Now arrange another big leaf or a few small leaves on top of this layer and repeat the process. Do this until you have 4-5 layers.

Fold the sides of the leaves inwards. Apply another layer of batter on the folded portion.

Now starting from the bottom of the leaf roll it tightly upwards to the top.

Keep aside.

In an idli steamer or pressure pan, boil water with the steamer tray.

Once the water begins to boil, place the rolled Pathrade seam side down on the steamer tray . Cover and cook on medium flame for 30 minutes or until tender.

Once cooked, take a roll out and slide it into 1.5-2 cms thick slices.

Serve hot with 1/4 tsp coconut oil on top.

Alternatively, the slices can be lightly pan fried and served.

Pan-frying the slices ( optional):

Heat 1 tsp coconut oil on a skillet/griddle.

Add 1 tsp mustard seeds. Once the mustard seeds crackle, add curry leaves.

Now place the Pathrade slices in a single layer and let it cook until it is slightly golden brown, around 4-5 minutes on low flame.

Flip them and cook them from the other side.

Serve hot.

Cooking made easy:

One of the perils of eating Colocasia leaves is that they might make the inside of the mouth itch. This can be successfully prevented by ensuring that the veins of the leaves are removed thoroughly, using adequate amount of tamarind while grinding and cooking the Pathrade thoroughly.

Outside of India, at times Colocasia leaves might be hard to find. Under these circumstances, these leaves can be substituted with collard leaves, Swiss chard or spinach.

collard greens

I have found that collards make the best substitute due to the similar texture of the leaves and the cooking time.

The bonus is that collard leaves do not itch!!!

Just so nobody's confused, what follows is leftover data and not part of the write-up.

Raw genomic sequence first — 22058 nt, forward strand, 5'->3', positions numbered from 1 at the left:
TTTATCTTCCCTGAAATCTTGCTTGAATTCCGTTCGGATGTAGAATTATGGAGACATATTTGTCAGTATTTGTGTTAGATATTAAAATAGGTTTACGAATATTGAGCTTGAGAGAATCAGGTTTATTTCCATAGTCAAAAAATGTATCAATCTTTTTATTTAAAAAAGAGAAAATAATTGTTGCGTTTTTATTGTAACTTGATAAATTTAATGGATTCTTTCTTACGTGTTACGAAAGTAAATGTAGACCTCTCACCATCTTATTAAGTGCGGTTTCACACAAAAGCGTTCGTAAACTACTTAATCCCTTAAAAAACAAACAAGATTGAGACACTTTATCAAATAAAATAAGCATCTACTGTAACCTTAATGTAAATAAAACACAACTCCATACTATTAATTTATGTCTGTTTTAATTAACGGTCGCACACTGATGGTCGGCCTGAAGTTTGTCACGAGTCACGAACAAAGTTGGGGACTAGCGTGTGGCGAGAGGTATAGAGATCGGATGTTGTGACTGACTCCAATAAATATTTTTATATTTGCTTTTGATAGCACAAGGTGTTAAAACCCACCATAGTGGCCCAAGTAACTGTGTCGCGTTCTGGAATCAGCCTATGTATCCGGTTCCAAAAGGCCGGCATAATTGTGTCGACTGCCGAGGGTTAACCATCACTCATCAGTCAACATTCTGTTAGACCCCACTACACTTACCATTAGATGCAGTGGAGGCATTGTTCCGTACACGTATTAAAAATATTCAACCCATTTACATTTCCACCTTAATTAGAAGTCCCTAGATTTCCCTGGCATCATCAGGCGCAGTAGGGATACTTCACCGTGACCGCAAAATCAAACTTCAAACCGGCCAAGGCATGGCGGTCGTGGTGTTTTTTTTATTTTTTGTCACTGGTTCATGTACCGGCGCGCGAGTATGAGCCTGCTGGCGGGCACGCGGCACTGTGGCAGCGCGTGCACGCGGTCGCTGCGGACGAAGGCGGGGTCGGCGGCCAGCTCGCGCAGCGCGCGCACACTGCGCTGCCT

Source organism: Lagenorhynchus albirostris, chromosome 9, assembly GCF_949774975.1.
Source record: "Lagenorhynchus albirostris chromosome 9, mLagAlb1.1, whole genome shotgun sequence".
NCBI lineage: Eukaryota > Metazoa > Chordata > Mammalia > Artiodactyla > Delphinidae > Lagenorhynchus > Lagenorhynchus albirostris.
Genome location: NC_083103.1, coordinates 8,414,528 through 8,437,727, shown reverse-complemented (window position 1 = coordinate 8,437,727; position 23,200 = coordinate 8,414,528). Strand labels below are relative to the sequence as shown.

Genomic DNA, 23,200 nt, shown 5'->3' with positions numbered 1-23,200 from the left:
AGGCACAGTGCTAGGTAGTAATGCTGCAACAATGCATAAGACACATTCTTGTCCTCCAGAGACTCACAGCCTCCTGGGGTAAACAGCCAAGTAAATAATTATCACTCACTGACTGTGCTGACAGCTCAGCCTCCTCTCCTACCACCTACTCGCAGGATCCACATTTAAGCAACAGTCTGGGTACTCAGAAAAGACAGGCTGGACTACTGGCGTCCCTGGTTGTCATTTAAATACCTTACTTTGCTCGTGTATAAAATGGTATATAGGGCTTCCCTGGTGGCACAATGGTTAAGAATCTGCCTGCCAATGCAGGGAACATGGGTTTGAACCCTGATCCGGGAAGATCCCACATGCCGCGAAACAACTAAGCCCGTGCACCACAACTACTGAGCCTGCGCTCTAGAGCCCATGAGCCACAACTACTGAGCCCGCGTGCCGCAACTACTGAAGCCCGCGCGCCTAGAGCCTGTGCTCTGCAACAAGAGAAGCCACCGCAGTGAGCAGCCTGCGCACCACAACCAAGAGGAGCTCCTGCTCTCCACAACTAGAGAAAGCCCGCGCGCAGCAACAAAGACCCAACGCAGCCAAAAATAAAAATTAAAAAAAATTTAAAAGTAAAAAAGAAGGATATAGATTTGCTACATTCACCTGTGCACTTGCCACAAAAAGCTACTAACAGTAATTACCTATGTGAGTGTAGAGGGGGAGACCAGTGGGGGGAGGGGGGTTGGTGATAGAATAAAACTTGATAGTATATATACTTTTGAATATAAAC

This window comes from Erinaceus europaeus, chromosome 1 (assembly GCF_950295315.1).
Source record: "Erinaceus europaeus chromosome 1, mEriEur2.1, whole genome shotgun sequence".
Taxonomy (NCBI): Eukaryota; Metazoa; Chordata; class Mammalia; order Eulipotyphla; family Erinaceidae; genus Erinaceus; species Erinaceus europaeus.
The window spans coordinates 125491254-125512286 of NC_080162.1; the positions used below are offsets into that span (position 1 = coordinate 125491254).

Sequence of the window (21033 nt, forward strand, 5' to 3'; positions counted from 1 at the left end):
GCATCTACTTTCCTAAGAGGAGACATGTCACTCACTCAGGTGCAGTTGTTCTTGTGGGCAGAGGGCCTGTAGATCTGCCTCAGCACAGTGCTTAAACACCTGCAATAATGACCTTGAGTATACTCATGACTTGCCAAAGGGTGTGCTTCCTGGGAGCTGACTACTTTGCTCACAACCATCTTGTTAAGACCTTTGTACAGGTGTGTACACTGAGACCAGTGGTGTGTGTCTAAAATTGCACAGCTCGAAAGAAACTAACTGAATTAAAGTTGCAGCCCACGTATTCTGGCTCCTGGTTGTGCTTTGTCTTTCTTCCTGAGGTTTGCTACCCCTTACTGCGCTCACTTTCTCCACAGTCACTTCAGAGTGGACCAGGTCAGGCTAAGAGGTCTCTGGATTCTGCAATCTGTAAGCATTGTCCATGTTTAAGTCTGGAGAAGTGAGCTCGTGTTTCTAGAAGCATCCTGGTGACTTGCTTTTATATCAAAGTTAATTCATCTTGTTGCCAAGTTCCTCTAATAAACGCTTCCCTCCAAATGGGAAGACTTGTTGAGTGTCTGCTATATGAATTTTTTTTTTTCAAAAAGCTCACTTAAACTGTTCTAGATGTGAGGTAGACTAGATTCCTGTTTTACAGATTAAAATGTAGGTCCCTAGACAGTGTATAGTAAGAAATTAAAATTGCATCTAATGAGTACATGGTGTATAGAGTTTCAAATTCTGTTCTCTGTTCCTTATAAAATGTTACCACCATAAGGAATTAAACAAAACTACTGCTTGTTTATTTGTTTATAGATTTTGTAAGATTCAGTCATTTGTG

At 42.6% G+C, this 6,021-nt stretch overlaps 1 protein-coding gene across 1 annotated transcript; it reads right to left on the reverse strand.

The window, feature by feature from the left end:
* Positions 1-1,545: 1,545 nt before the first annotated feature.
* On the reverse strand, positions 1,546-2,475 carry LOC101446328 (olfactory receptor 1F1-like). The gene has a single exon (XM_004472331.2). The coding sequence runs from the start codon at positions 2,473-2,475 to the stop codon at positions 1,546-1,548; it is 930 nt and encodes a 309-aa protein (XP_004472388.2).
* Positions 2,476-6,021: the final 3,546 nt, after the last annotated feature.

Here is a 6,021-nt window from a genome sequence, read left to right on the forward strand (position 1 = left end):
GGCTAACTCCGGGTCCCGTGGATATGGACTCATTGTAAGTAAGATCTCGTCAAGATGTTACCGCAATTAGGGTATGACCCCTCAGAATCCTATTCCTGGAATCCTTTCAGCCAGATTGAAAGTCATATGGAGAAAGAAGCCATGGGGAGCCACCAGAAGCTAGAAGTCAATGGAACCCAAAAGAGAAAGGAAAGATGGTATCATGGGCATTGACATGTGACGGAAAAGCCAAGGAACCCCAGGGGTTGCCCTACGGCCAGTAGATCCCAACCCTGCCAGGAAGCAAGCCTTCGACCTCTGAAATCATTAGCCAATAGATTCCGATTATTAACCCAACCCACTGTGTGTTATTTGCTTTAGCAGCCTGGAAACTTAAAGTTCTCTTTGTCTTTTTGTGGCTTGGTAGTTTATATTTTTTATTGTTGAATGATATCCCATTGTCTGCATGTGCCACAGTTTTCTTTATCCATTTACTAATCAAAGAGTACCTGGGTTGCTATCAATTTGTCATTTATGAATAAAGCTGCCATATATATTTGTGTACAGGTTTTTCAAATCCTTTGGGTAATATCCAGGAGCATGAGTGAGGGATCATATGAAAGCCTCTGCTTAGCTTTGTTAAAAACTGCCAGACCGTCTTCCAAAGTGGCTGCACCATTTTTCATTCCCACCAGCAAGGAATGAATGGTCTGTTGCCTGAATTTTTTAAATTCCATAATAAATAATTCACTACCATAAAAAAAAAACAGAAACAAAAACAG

Footnotes( tip for healthy living):

We are all aware of the benefits of eating greens regularly. The most important one being the soluble and insoluble dietary fiber that maintains the health of the gut by preventing constipation. It also adds bulk to the meal thereby making us feel full early and preventing over-eating. Dietary fiber also gives the food a lower GI index thereby preventing blood sugar spikes.  Greens are a great source of various essential vitamins like vitamin A & C , protein and minerals like calcium. They are rich in immunity supporting phytonutrients.

Disclaimer:I am not a nutritionist or dietitian. My knowledge and information is based on my research and reading from different resources. Please consult your doctor or dietitian before making any changes to your diet.

Other Rakhi/Onam Special Dishes from Team DFT!

Sonal's Ragi Vermicilli

Shailja's Rajma kidney Beans Arancini

Prachi's Stir-fried vegetable Kadhi

Sarika's Dal Macaroni

Chahat's Green peas Ghugni

Apsara's Lime pickle

Swati's grilled paneer and mushroom

Vidhya's Jackfruit seed Toran

Paro's Pumpkin Erissery.

Food for thought:

Vitality shows in not only the ability to persist but the ability to start over. F.Scott Fitzgerald